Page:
Remotely controlled unmanned aerial vehicles have been shifting usability from defensive(reconnaissance) to offensive(weapons payload) for the last several years. Working prototypes in the shadows of secrecy reaching yet another long-range flight milestone are setting up the foundations for a different kind of warfare. And while the concept has the potential of saving lifes, and of course taking some while protecting the pilot, it will take several more years before fleets of drones are fully capable of integrating their benefits in the NCW field.
Here’s an in-depth article on the evolution of UAVs to UCAVS :
“Robotic air vehicles are beginning to replace some of the Air Force’s manned combat aircraft. Soon, they will be handling a major share of the service’s strike mission. The first steps in this transition already have been taken in the field of fighter-class aircraft. Classified projects now in development seem sure to cut into the manned medium and heavy bomber roles, as well. The Predator MQ-1 is leading this transition. A familiar feature of Air Force combat operations for more than a dozen years, the spindly Predator has evolved dramatically. It is no longer simply a loitering “eye in the sky” but rather a versatile weapon system capable of destroying a couple of ground targets on its own or in collaboration with other aircraft. It is in great demand, and the Air Force is acquiring Predators as fast as it can absorb them. Now in early production is a souped-up version of the Predator, the MQ-9 Reaper. Its combat payload—missiles and bombs carried on underwing hardpoints—roughly equals that of an F-16 fighter. In the Reaper, the Air Force has found a craft that truly combines the powers of a potent strike fighter with the capabilities of a reconnaissance drone.“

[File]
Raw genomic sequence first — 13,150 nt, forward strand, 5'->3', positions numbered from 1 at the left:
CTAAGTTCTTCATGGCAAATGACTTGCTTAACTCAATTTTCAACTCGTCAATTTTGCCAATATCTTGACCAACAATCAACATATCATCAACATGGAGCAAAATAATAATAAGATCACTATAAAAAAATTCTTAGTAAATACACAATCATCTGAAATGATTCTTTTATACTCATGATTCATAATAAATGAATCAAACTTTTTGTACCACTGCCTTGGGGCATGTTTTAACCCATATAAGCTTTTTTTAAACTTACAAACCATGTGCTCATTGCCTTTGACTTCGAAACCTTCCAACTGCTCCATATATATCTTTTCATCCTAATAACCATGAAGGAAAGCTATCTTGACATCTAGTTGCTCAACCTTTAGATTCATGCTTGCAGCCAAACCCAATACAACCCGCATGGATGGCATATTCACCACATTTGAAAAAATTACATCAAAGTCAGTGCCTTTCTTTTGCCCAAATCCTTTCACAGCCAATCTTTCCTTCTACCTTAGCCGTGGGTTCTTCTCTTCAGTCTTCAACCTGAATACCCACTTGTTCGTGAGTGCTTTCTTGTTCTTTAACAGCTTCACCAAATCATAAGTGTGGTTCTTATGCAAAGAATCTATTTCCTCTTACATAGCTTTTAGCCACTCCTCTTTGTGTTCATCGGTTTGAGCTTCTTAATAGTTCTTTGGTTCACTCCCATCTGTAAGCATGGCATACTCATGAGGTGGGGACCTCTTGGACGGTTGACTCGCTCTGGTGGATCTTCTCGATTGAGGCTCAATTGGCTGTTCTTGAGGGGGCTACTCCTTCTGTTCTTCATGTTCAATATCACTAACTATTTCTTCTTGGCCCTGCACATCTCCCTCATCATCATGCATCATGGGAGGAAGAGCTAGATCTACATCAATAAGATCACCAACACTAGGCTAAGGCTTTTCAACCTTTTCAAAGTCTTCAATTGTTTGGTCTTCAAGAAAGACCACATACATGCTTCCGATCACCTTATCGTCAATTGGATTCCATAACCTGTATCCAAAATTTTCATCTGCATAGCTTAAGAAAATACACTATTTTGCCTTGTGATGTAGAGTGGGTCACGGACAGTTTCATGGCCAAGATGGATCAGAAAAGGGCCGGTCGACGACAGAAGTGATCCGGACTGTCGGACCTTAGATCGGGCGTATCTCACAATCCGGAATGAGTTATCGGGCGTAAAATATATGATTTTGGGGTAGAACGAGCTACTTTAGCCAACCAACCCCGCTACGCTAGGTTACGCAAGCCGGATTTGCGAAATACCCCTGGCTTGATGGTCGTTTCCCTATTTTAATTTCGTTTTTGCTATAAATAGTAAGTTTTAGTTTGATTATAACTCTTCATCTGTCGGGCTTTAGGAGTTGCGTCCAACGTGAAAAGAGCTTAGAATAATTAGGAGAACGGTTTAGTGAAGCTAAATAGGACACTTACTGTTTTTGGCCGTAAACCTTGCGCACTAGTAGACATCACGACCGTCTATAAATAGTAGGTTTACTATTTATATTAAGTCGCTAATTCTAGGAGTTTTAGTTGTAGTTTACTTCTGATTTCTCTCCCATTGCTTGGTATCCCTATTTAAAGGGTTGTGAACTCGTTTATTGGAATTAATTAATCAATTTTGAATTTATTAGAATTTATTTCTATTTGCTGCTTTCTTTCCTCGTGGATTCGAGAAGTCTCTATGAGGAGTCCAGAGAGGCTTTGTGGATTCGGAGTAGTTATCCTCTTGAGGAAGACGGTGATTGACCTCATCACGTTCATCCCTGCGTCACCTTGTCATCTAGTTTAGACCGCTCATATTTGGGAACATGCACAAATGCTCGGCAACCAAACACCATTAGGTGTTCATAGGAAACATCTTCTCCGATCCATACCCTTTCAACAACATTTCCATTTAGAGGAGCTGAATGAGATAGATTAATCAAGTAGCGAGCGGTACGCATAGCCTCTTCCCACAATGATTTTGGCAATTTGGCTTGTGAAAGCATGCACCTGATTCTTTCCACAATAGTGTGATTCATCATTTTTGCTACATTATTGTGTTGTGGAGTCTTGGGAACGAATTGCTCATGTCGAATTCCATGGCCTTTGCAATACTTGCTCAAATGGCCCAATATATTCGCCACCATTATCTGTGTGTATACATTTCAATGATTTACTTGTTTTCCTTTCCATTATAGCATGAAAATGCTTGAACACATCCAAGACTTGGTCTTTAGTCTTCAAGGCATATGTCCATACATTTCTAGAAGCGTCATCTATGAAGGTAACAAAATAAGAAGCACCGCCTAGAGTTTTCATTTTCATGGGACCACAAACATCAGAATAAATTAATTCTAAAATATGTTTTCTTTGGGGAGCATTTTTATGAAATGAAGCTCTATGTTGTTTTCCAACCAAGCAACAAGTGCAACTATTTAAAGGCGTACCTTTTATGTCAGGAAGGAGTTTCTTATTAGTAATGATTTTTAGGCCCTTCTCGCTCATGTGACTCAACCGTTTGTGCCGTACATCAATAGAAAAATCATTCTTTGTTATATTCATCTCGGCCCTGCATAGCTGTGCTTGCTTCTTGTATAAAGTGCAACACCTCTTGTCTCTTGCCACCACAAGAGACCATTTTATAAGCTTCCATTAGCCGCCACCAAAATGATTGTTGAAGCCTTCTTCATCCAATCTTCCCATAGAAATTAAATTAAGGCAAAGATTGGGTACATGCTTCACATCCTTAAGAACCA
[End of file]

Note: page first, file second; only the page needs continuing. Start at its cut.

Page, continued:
You may also be curious on why the U.S Department of Agriculture is interested in buying some the way I am — perhaps a sci-fi insects invasion. What would the next logical evolution of UCAVs be? That’s UCAVs capable of electronic warfare attacks, and with their flight durability and flexibility of operation, the idea will receive more acceptance as the technology matures. There’s also something else to keep in mind, and that’s the interest and active research of various terrorist organizations in UAVs. And while they wouldn’t sacrifice $7M for a drone, even be able to get hold of one — unless Iran supplies — cheap alternatives such as the Spy X plane are already taken into consideration, at least for reconnaissance purposes. Yes they’re cheap, and yes they’re easy to jam, you can even hear them coming, but the trend is worth mentioning.